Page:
How waste becomes gourmet food
I attended the Fancy Food Show in San Francisco in January and I was delighted with the offerings from local companies near UC Davis. Since I attended this vast international exhibit, I have purchased several local products that I discovered at the show. The exhibit was so large, I was only able to see half of it in a day. I met Matthieu Kohlmeyer, the French CEO and General Manager of La Tourangelle, whose walnut oils are processed 15 minutes away in Woodland.
I was also impressed with Mezzetta pasta sauces from Napa. I have purchased their olives and fire-roasted peppers for years, so why did I fail to notice their pasta sauce among the endless brands on the shelves? Unfortunately, my favorite in their line, Puttanesca, was not on the shelf at my grocer, but I found the spicy Arrabbiata, my second favorite tasting at the show.
As I looked for the locals I looked in vain for a local grape seed oil. The Italians were selling grape seed oil at wholesale prices that were surprisingly low. Meanwhile, I knew that grape seeds in our nearby wine regions are still largely treated as waste, just as UC Davis olives were treated before our former grounds manager Sal Genito partnered with a local olive oil company to launch a gourmet brand of oil at UC Davis.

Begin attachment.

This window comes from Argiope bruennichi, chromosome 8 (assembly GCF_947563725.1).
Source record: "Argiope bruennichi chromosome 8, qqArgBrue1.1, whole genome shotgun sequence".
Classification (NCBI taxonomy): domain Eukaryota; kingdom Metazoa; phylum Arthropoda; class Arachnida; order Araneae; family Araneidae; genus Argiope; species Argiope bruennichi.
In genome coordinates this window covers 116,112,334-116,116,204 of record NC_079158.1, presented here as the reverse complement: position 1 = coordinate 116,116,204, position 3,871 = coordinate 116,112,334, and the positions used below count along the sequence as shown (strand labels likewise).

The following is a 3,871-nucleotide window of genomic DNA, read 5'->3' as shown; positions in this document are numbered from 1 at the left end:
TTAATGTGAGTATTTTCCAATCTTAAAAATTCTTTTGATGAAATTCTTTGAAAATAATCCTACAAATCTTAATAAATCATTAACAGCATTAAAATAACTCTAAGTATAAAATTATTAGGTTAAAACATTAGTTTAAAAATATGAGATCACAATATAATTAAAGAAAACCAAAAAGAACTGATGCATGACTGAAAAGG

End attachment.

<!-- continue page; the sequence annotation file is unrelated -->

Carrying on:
Sacramento Bee Food & Wine writer Chris Macias featured WholeVine grape seed oil on the March 14 food page. Its parent company is a successful local start-up, SonomaCeuticals, Santa Rosa, who developed the process to extract the oil from local grapes.
Not surprisingly, UC Davis was involved. Sharon Shoemaker, director of the UC Davis' California Institute of Food and Agricultural Research (CIFAR), was interviewed about her role in helping SonomaCeuticals tap into campus expertise. WholeVine grape seed oil is cold pressed, allowing it to retain the natural flavors of chardonnay, zinfandel, reisling and other winegrape seeds. The flavor provides an added bonus to a naturally high smoke point and health benefits. This commands a higher price than imported oils and allows the firm to compete in this market.
Shoemaker and her program CIFAR (see-far) are champions of campus research. Since 1992, her dynamic energy has been sustained through private enterprises that pay for her business-friendly conferences and services to benefit small and large concerns. Rarely does the public see how often executives drop in to tap into UC Davis resources. This happens behind the scenes with little fanfare, except this time, when the nuances of a new product triumph came to light on the food page. All of us can now enjoy the benefits.